Bubba watson lets both feet shift towards the target as he smashes the ball, and Jim Furyk loops his club from a nearly upright orientation at the top of the swing to one of the best impact positions in golf. Jordan Spieth’s left elbow juts towards the target through impact, and Dustin Johnson bows his left wrist as he takes the club back. If you’re learning how to swing or just taking a lesson to improve, the idiosyncracies of many of the game’s best players probably wouldn’t be things an instructor would try to get you to copy. They’re too individualistic. But that’s not the case when it comes to the signature feature of Hideki Matsuyama’s swing – it just might be the thing you need to hit better shots.  “There’s a distinct pause between his backswing and downswing. Everything stops for a split second,” says Jim McLean, one of Golf Digest’s 50 Best Teachers. “It allows him to get in the same great position at the top and sync up his downswing beautifully.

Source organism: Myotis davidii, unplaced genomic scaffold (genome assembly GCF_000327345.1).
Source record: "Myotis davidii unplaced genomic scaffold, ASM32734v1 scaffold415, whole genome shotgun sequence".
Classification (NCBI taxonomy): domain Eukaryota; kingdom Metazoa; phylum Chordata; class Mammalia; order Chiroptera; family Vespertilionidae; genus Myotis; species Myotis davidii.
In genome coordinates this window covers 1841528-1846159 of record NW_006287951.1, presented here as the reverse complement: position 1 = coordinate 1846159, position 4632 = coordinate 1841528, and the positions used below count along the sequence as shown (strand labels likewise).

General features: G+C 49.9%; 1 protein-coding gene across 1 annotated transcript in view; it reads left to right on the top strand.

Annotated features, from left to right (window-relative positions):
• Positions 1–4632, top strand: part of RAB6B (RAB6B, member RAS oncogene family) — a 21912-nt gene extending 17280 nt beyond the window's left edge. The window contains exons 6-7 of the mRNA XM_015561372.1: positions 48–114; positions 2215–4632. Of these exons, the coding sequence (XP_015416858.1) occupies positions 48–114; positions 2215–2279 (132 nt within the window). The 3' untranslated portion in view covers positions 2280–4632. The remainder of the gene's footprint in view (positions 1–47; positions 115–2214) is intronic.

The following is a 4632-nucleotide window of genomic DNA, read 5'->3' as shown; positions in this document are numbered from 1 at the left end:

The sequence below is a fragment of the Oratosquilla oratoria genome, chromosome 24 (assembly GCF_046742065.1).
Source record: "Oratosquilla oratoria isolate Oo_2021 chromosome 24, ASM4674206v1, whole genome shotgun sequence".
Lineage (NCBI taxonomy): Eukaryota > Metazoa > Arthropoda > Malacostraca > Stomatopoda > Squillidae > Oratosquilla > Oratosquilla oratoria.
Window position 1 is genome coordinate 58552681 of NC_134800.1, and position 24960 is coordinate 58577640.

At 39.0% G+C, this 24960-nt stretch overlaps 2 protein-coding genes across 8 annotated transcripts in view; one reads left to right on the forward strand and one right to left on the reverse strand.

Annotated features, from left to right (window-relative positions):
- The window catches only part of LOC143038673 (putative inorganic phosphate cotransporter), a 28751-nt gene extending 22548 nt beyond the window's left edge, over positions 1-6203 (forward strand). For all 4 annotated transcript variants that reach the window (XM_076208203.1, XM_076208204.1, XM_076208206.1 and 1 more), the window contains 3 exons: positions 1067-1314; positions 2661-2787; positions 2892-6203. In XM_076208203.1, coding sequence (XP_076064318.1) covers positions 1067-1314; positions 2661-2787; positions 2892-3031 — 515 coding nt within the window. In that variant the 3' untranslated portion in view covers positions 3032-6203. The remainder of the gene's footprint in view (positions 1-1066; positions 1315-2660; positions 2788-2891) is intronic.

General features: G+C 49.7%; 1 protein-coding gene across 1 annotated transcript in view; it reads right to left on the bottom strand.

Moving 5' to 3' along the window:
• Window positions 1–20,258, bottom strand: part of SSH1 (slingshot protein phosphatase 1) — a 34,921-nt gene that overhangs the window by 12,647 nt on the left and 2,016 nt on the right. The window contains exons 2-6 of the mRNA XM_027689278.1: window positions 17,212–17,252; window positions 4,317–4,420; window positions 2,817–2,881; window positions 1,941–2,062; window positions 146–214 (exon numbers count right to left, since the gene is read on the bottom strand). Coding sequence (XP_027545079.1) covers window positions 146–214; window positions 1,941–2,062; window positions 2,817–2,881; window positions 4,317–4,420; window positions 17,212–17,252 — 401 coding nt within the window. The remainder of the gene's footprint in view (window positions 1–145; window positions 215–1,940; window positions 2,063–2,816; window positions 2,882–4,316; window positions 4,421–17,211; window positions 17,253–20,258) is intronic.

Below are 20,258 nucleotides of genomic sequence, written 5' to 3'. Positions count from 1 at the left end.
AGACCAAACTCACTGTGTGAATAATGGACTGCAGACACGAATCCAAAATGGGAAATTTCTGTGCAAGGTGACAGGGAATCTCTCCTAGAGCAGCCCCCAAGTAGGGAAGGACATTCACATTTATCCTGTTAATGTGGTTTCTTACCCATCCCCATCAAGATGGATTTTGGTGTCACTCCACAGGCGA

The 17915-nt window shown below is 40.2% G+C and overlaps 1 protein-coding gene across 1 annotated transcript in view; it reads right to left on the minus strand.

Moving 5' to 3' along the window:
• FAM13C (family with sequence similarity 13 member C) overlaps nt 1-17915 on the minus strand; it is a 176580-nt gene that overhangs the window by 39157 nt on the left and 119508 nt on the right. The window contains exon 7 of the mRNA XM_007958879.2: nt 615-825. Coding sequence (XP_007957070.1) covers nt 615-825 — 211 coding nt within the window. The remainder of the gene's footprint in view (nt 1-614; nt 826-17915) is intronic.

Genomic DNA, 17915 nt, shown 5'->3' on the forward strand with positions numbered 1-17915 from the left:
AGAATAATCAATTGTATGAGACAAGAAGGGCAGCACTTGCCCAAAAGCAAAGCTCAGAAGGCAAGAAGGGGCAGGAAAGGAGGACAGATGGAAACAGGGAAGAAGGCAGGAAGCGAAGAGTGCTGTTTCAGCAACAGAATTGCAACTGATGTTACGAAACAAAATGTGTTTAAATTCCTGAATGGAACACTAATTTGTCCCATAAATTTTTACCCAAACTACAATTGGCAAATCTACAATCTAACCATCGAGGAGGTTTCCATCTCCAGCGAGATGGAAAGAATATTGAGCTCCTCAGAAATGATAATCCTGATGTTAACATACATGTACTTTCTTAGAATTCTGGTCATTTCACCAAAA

The pause makes it special.”